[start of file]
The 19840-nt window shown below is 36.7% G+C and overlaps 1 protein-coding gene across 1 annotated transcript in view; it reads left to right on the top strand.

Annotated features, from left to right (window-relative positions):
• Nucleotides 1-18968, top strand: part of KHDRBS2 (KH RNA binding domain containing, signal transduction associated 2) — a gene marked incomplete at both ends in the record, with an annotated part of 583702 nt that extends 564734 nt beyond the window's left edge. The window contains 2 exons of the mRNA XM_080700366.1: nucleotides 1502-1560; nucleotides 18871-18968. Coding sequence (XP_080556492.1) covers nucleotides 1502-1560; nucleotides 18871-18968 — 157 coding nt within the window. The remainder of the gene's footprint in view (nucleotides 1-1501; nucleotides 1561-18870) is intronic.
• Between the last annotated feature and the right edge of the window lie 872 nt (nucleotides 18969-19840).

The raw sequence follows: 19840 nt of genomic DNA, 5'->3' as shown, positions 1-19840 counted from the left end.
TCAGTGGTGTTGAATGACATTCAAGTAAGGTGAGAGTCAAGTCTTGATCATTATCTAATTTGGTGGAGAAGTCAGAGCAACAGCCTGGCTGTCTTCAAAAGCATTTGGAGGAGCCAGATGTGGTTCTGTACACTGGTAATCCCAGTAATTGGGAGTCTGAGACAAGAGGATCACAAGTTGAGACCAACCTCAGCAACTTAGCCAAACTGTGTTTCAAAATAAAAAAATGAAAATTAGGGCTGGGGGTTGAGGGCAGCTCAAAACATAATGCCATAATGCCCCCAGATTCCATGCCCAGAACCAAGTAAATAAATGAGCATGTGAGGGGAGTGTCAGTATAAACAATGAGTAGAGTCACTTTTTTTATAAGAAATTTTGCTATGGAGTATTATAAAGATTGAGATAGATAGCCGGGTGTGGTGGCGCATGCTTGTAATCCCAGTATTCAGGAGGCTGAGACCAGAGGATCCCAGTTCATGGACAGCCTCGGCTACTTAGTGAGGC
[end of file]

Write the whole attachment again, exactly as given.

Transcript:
The 19840-nt window shown below is 36.7% G+C and overlaps 1 protein-coding gene across 1 annotated transcript in view; it reads left to right on the top strand.

Annotated features, from left to right (window-relative positions):
• Nucleotides 1-18968, top strand: part of KHDRBS2 (KH RNA binding domain containing, signal transduction associated 2) — a gene marked incomplete at both ends in the record, with an annotated part of 583702 nt that extends 564734 nt beyond the window's left edge. The window contains 2 exons of the mRNA XM_080700366.1: nucleotides 1502-1560; nucleotides 18871-18968. Coding sequence (XP_080556492.1) covers nucleotides 1502-1560; nucleotides 18871-18968 — 157 coding nt within the window. The remainder of the gene's footprint in view (nucleotides 1-1501; nucleotides 1561-18870) is intronic.
• Between the last annotated feature and the right edge of the window lie 872 nt (nucleotides 18969-19840).

The raw sequence follows: 19840 nt of genomic DNA, 5'->3' as shown, positions 1-19840 counted from the left end.
TCAGTGGTGTTGAATGACATTCAAGTAAGGTGAGAGTCAAGTCTTGATCATTATCTAATTTGGTGGAGAAGTCAGAGCAACAGCCTGGCTGTCTTCAAAAGCATTTGGAGGAGCCAGATGTGGTTCTGTACACTGGTAATCCCAGTAATTGGGAGTCTGAGACAAGAGGATCACAAGTTGAGACCAACCTCAGCAACTTAGCCAAACTGTGTTTCAAAATAAAAAAATGAAAATTAGGGCTGGGGGTTGAGGGCAGCTCAAAACATAATGCCATAATGCCCCCAGATTCCATGCCCAGAACCAAGTAAATAAATGAGCATGTGAGGGGAGTGTCAGTATAAACAATGAGTAGAGTCACTTTTTTTATAAGAAATTTTGCTATGGAGTATTATAAAGATTGAGATAGATAGCCGGGTGTGGTGGCGCATGCTTGTAATCCCAGTATTCAGGAGGCTGAGACCAGAGGATCCCAGTTCATGGACAGCCTCGGCTACTTAGTGAGGC